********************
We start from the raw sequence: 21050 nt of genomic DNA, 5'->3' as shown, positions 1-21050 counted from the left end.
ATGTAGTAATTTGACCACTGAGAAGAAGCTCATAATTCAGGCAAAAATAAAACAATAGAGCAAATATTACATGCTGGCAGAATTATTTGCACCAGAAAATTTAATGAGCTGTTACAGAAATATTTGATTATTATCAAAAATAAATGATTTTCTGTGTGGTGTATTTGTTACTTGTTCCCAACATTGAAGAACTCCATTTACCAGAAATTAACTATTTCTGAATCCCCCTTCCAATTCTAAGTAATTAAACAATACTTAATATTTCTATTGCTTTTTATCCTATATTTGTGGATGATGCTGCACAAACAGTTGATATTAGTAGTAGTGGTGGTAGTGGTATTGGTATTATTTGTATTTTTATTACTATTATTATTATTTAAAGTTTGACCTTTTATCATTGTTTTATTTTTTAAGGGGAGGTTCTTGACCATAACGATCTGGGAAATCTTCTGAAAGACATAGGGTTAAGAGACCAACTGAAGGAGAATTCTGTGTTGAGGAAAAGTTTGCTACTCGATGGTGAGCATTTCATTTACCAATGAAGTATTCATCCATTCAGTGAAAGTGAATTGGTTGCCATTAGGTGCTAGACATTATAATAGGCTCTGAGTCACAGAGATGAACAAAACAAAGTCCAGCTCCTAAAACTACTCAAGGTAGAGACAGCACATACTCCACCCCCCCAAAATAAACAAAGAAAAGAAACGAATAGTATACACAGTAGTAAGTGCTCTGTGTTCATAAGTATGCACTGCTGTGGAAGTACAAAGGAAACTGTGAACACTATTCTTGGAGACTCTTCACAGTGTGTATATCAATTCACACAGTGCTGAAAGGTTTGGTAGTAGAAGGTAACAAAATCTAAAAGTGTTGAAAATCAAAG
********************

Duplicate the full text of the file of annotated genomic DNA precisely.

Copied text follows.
We start from the raw sequence: 21050 nt of genomic DNA, 5'->3' as shown, positions 1-21050 counted from the left end.
ATGTAGTAATTTGACCACTGAGAAGAAGCTCATAATTCAGGCAAAAATAAAACAATAGAGCAAATATTACATGCTGGCAGAATTATTTGCACCAGAAAATTTAATGAGCTGTTACAGAAATATTTGATTATTATCAAAAATAAATGATTTTCTGTGTGGTGTATTTGTTACTTGTTCCCAACATTGAAGAACTCCATTTACCAGAAATTAACTATTTCTGAATCCCCCTTCCAATTCTAAGTAATTAAACAATACTTAATATTTCTATTGCTTTTTATCCTATATTTGTGGATGATGCTGCACAAACAGTTGATATTAGTAGTAGTGGTGGTAGTGGTATTGGTATTATTTGTATTTTTATTACTATTATTATTATTTAAAGTTTGACCTTTTATCATTGTTTTATTTTTTAAGGGGAGGTTCTTGACCATAACGATCTGGGAAATCTTCTGAAAGACATAGGGTTAAGAGACCAACTGAAGGAGAATTCTGTGTTGAGGAAAAGTTTGCTACTCGATGGTGAGCATTTCATTTACCAATGAAGTATTCATCCATTCAGTGAAAGTGAATTGGTTGCCATTAGGTGCTAGACATTATAATAGGCTCTGAGTCACAGAGATGAACAAAACAAAGTCCAGCTCCTAAAACTACTCAAGGTAGAGACAGCACATACTCCACCCCCCCAAAATAAACAAAGAAAAGAAACGAATAGTATACACAGTAGTAAGTGCTCTGTGTTCATAAGTATGCACTGCTGTGGAAGTACAAAGGAAACTGTGAACACTATTCTTGGAGACTCTTCACAGTGTGTATATCAATTCACACAGTGCTGAAAGGTTTGGTAGTAGAAGGTAACAAAATCTAAAAGTGTTGAAAATCAAAG